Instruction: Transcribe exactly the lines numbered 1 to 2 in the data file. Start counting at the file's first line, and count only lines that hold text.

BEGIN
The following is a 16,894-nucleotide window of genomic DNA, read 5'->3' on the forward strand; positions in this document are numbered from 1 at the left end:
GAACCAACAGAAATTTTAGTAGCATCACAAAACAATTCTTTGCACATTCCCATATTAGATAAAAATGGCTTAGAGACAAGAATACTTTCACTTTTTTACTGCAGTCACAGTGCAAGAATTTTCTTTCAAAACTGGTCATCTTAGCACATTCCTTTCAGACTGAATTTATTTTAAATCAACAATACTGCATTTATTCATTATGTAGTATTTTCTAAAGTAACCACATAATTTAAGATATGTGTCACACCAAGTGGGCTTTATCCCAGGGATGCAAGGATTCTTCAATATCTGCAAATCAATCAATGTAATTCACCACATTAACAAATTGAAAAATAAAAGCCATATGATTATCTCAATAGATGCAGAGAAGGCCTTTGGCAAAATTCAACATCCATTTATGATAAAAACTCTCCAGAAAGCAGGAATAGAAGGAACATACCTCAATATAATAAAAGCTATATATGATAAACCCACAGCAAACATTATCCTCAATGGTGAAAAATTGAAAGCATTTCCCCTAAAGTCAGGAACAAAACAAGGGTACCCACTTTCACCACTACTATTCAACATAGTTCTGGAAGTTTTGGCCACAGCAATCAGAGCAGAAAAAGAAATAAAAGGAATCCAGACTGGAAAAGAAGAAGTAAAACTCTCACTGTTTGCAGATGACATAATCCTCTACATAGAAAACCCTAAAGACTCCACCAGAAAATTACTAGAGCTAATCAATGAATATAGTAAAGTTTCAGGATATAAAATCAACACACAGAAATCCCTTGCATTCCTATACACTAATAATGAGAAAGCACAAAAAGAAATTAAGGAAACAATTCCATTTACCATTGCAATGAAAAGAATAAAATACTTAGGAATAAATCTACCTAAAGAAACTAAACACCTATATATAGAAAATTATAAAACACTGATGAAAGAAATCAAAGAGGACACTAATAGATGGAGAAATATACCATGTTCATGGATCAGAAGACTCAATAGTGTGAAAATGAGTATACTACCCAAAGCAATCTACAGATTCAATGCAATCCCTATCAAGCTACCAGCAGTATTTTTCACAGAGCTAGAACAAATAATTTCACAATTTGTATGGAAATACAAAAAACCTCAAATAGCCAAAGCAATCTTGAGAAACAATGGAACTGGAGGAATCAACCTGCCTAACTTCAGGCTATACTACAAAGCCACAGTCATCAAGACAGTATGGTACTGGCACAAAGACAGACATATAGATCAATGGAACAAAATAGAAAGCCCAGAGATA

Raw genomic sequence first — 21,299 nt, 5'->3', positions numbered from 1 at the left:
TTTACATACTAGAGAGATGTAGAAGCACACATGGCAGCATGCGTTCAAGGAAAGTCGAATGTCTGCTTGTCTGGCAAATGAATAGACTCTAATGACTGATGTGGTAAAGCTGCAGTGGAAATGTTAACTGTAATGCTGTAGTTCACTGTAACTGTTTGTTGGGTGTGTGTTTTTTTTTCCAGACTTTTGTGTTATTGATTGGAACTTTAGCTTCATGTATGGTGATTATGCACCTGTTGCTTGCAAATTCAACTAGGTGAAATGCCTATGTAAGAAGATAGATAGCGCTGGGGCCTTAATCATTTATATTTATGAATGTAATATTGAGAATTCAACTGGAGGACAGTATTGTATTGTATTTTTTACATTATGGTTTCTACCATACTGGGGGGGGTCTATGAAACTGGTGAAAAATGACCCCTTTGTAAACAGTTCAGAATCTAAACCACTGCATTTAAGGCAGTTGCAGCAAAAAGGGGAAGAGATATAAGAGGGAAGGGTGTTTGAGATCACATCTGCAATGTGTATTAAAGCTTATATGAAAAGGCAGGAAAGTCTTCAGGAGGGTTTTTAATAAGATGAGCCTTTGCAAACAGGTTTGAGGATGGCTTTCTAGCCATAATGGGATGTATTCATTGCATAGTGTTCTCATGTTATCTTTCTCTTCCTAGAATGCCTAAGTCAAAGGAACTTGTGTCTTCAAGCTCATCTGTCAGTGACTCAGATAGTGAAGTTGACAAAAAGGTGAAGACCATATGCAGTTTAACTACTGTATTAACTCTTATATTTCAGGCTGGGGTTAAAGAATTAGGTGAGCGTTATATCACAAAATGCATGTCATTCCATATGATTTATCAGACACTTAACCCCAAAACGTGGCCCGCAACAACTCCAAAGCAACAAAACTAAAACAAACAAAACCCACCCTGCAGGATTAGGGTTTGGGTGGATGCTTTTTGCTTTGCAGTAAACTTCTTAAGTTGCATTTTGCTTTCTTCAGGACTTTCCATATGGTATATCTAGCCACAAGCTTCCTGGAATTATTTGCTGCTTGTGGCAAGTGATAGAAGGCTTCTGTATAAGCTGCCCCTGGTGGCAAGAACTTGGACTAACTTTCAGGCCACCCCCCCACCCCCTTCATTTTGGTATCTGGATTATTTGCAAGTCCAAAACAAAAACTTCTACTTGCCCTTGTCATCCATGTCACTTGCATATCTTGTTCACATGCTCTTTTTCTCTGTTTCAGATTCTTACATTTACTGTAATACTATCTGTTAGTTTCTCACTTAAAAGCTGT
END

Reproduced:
The following is a 16,894-nucleotide window of genomic DNA, read 5'->3' on the forward strand; positions in this document are numbered from 1 at the left end:
GAACCAACAGAAATTTTAGTAGCATCACAAAACAATTCTTTGCACATTCCCATATTAGATAAAAATGGCTTAGAGACAAGAATACTTTCACTTTTTTACTGCAGTCACAGTGCAAGAATTTTCTTTCAAAACTGGTCATCTTAGCACATTCCTTTCAGACTGAATTTATTTTAAATCAACAATACTGCATTTATTCATTATGTAGTATTTTCTAAAGTAACCACATAATTTAAGATATGTGTCACACCAAGTGGGCTTTATCCCAGGGATGCAAGGATTCTTCAATATCTGCAAATCAATCAATGTAATTCACCACATTAACAAATTGAAAAATAAAAGCCATATGATTATCTCAATAGATGCAGAGAAGGCCTTTGGCAAAATTCAACATCCATTTATGATAAAAACTCTCCAGAAAGCAGGAATAGAAGGAACATACCTCAATATAATAAAAGCTATATATGATAAACCCACAGCAAACATTATCCTCAATGGTGAAAAATTGAAAGCATTTCCCCTAAAGTCAGGAACAAAACAAGGGTACCCACTTTCACCACTACTATTCAACATAGTTCTGGAAGTTTTGGCCACAGCAATCAGAGCAGAAAAAGAAATAAAAGGAATCCAGACTGGAAAAGAAGAAGTAAAACTCTCACTGTTTGCAGATGACATAATCCTCTACATAGAAAACCCTAAAGACTCCACCAGAAAATTACTAGAGCTAATCAATGAATATAGTAAAGTTTCAGGATATAAAATCAACACACAGAAATCCCTTGCATTCCTATACACTAATAATGAGAAAGCACAAAAAGAAATTAAGGAAACAATTCCATTTACCATTGCAATGAAAAGAATAAAATACTTAGGAATAAATCTACCTAAAGAAACTAAACACCTATATATAGAAAATTATAAAACACTGATGAAAGAAATCAAAGAGGACACTAATAGATGGAGAAATATACCATGTTCATGGATCAGAAGACTCAATAGTGTGAAAATGAGTATACTACCCAAAGCAATCTACAGATTCAATGCAATCCCTATCAAGCTACCAGCAGTATTTTTCACAGAGCTAGAACAAATAATTTCACAATTTGTATGGAAATACAAAAAACCTCAAATAGCCAAAGCAATCTTGAGAAACAATGGAACTGGAGGAATCAACCTGCCTAACTTCAGGCTATACTACAAAGCCACAGTCATCAAGACAGTATGGTACTGGCACAAAGACAGACATATAGATCAATGGAACAAAATAGAAAGCCCAGAGATA